### Information and Credit Frictions in

### Financial Markets

### Vincent Maurin

### Thesis submitted for assessment with a view to obtaining the degree of

### Doctor of Economics of the European University Institute

**Department of Economics **

### Information and Credit Frictions in Financial Markets

### Vincent Maurin

### Thesis submitted for assessment with a view to obtaining the degree of

### Doctor of Economics of the European University Institute

**Examining Board **

### Prof. Piero Gottardi, EUI, Supervisor

### Prof. William Fuchs, University of California Berkeley

### Prof. Andrea Galeotti, EUI

### Prof. Julien Hugonnier, EPFL

### © Vincent Maurin, 2016

### No part of this thesis may be copied, reproduced or transmitted without prior

### permission of the author

**Researcher declaration to accompany the submission of written work **

*I, Vincent Maurin, certify that I am the author of the work Information and Credit Frictions *

*in Financial Markets. I have presented for examination for the PhD thesis at the European *

University Institute. I also certify that this is solely my own original work, other than where I have clearly indicated, in this declaration and in the thesis, that it is the work of others. I warrant that I have obtained all the permissions required for using any material from other copyrighted publications.

*I certify that this work complies with the Code of Ethics in Academic Research issued by the *
European University Institute (IUE 332/2/10 (CA 297).

The copyright of this work rests with its author. Quotation from it is permitted, provided that full acknowledgement is made. This work may not be reproduced without my prior written consent. This authorisation does not, to the best of my knowledge, infringe the rights of any third party.

**Statement of inclusion of previous work (if applicable): **

I confirm that chapter 3 was jointly co-authored with Professor Piero Gottardi and Cyril Monnet and I contributed 40% of the work.

**Signature and Date: **

This thesis investigates theoretically how information and credit frictions affect the functioning of financial markets. I suggest that asymmetry of information about opaque assets may cause instability. The widespread use of these assets as collateral contributed to a severe credit contraction during the recent crisis. In this context, I propose a theory of collateral re-use, a technique designed to overcome shortages of high quality assets to secure credit.

The first chapter shows that information frictions generate liquidity fluctuations whereby asset prices move endogenously. In the model, buyers meet sellers in a de-centralized market and do not know their asset quality. Prices and volume increase with the average quality of sellers since buyers are more willing to trade. However, high trading volume depletes the pool of future high quality sellers. Cyclical equilib-ria in price and volume are thus sustained endogenously. Temporary asset purchase programs can revive the market and smooth out fluctuations. Finally, I show that increasing market centralization may harm liquidity provision and reduce welfare.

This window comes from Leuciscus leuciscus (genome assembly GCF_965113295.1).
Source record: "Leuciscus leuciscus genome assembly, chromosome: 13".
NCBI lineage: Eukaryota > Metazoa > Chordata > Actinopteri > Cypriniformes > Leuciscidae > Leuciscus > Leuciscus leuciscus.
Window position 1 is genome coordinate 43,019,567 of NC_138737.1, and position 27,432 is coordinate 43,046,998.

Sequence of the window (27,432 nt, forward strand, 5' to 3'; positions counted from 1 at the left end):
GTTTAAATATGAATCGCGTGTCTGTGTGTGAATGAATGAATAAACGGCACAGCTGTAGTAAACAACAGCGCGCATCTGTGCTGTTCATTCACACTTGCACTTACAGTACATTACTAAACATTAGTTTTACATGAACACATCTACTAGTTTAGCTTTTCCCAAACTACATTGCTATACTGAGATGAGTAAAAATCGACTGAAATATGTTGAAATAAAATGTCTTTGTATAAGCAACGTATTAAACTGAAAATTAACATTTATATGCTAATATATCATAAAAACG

The second chapter introduces collateral re-use in an economy where agents face limited commitment and must pledge a durable asset to borrow. Lenders may then re-sell a pledged asset or re-pledge it to secure further borrowing. Since lenders may now default and fail to return the collateral, net gains from collateral circulation are ambiguous. I show that benefits are larger in decentralized markets when agents trade trough intermediaries. The third chapter, joint with Piero Gottardi and Cyril Monnet, complements this analysis, focusing on repurchase agreements. In a repo, the borrower sells an asset to raise income and commits to a repurchase price to limit exposure to future market risk. If defaulting borrowers incur a cost over and above the loss of collateral, re-use is beneficial and increases leverage. We show that intermediation now arises endogenously: trustworthy agents - those with high cost

I would like to thank my supervisor Piero Gottardi for his inestimable guidance and advice during the writing of this thesis. His availability and willingness to en-gage in the most technical discussions greatly improved the quality of this work and my approach to economic problems. I am also grateful to Douglas Gale and Cyril Monnet who invited me to their home institution and helped me sail through the difficult job market period.

A special thanks goes to the administrative staff of the Economics department, Jessica Spataro and Fran¸coise Thauvin for creating a great working environment at the EUI. In addition, I would like to acknowledge the financial support of the EUI, the EHESS, the French Ministry of Education and Research and the French Ministry of Foreign Affairs.

I could not have faced this solitary challenge without great friends and the pres-ence of my family. Among the diversely distinguished scholars but truly inspira-tional characters I have met at the EUI, I thank David Pothier, Gregory Claeys, Joachim Jungherr, Sarah Auster, Damien Puy, Antoine Camous, Jonathan Chevry

and Cl´ement Malgouyres. The time spent as a football player and a coach in the

Squadra Fantastica of the EUI also reminded me that this is not all about academia but that “spettacolo puro” is key. I would also like to thank my friends in Paris who helped me stay in touch with the real world and above all my parents, brothers and sister for always being there, by my side.

Finally, I would like to dedicate this thesis to my girlfriend Alice, a true princess.

Abstract i

Acknowledgments iii

1 Liquidity Fluctuations in Over the Counter Markets 1

1.1 Introduction . . . 1

1.2 The Model . . . 8

1.3 Equilibrium Liquidity Dynamics . . . 16

1.4 Liquidity and Policy Intervention . . . 25

1.5 Liquidity and Market Structure . . . 34

1.6 Conclusion . . . 43

1.7 Appendix . . . 45

2 Re-using the Collateral of Others 59 2.1 Introduction . . . 59

2.2 Re-using collateral: an example . . . 63

2.3 The Model . . . 66

2.4 Collateral Scarcity . . . 72

2.5 Incomplete Collateral Markets . . . 77